When looking at the spot rates on the Asia-East Coast routes, one cannot help but notice that they have made a complete circle back to where they stood before the Covid-19 rises. Nevertheless, it is notable that the Asia-East Coast spot rates were holding up much better than their counterparts in the West Coast segment. The reason for the robustness of the Asia-East Coast spot rates was due to the enduring demand, which arose when shippers wanted to avert their cargo from the West Coast. At the time, the West Coast was dealing with labor uncertainty. The upshot was that congestion on the East Coast increased, and the spot rates rose or did not fall as much as on the West Coast. 

In any case, the congestion on the East Coast is clearing, which means falling spot rates. For instance, by Monday, only 10 ships were waiting in the queue off Savannah, Georgia. This was over 40 ships down from the height of the congestion when nearly 50 ships were kept waiting. FBX reported China-East Coast spot rates at $2,905 per FEU this week. This is a fall of 87% compared to the peaks that the same route achieved in September 2021. Nevertheless, this reduced rate is $295 per FEU higher than in the pre-Covid era. That represents an advantage of 11%.

Finding stability in the spot rates once more

The FBX East Coast index has slid by 16% since the beginning of December 2022. That is a different situation from FBX’s West Coast, which has plateaued. On Thursday, the Drewry WCI Shanghai-New York index was at $3,889. This represented a drop of 76% compared to the high point in September 2021. WCI indicates that spot rates for this route are still $1,391 per FEU, more than they were at a comparable time in 2019. This represents a rise of 56%. The normalization of the East Coast-West prices means that logistics companies must recalibrate their strategies accordingly.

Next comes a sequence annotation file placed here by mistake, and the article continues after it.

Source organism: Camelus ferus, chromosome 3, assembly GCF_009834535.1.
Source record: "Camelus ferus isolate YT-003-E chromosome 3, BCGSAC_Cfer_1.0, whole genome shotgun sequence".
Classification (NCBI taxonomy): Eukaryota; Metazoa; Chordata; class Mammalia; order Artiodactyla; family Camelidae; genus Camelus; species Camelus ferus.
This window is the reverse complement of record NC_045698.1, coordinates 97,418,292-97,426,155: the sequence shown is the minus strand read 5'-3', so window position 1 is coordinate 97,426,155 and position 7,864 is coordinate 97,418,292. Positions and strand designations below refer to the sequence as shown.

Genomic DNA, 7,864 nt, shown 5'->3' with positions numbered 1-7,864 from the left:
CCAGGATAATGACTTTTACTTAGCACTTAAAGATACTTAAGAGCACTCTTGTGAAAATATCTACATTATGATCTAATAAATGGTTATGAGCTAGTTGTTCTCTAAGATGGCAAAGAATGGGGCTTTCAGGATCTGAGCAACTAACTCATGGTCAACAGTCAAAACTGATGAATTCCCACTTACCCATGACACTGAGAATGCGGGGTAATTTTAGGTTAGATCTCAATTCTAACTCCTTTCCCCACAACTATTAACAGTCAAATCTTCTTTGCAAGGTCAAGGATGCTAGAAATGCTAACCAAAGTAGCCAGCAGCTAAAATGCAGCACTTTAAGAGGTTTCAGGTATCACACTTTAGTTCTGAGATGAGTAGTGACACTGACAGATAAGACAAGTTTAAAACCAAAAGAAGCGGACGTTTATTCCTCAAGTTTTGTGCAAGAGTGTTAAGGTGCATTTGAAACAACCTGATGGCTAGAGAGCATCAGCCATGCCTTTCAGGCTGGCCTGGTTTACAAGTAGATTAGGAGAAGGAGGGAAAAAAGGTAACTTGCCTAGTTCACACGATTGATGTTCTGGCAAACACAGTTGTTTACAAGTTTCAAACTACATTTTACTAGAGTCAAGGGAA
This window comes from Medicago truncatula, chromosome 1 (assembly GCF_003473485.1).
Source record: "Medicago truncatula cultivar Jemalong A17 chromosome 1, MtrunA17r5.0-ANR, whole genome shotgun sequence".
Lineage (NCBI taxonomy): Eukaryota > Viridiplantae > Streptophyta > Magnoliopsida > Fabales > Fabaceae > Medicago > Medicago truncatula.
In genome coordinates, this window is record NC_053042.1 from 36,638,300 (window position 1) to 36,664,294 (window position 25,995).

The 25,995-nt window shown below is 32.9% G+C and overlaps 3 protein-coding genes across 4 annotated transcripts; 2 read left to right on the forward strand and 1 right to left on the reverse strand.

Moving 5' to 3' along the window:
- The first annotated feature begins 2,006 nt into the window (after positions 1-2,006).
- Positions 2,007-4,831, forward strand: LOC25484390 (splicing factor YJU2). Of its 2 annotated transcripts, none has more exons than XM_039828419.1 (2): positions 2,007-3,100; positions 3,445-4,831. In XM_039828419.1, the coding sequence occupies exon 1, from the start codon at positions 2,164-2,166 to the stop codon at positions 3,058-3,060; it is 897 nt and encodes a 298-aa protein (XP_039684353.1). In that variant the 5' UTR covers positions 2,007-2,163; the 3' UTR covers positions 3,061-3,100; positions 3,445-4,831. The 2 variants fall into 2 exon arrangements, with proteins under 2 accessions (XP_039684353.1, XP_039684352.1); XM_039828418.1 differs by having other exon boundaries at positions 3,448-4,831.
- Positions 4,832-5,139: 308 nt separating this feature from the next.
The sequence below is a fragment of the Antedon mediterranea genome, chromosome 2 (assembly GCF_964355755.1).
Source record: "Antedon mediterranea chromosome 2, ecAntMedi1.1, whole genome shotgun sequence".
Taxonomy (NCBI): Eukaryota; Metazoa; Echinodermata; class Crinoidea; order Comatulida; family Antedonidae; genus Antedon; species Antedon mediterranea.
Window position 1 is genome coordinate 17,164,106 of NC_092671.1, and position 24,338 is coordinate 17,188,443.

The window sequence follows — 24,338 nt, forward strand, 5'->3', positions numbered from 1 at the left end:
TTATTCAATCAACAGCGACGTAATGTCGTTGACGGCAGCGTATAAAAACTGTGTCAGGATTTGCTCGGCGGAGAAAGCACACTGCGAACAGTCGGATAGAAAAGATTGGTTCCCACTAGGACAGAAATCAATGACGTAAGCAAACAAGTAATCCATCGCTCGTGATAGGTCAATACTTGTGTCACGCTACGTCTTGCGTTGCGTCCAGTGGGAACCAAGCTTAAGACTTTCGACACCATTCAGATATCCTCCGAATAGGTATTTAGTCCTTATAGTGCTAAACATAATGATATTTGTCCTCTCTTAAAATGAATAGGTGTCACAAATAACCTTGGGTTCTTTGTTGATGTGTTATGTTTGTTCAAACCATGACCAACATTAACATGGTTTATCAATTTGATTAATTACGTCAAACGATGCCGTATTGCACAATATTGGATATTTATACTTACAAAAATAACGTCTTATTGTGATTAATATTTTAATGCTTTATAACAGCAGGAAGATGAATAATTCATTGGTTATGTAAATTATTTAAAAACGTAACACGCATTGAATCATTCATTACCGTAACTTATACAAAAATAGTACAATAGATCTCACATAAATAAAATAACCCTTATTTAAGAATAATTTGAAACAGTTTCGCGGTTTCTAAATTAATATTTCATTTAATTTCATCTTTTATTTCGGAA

The period from 2020 to 2022 saw what many experts perceived as a container shipping boom. This was when the Asia-East Coast rates reached a remarkably high premium compared to the Asia-West Coast rates. Before the pandemic hit, the premium ranged between $1,400 and $1,500 per FEU. The boom led to rates as high as $6,000 per FEU, an exceptionally elevated spread. Indeed, the spread persisted throughout 2022 because volumes were shifting to the East Coast. Reports indicate that as recently as September 2022, the spot rates exceeded $4,500 per FEU based on data from FBX. 

Is this a new era for the shipping industry?

Last week marked a significant shift in trends. The high rates reported by FBX on the Asia-East Coast had fallen by $1,527 per FEU. Although the drop was significant, the rates were returning to their traditional level before the upheavals inspired by the Covid-19 pandemic. Other observers are confirming these trends, such as Platts. Their indices show that the spread between the East and West Coast import rates stands at $1,525 per FEU. Once again, this is near the pre-pandemic averages.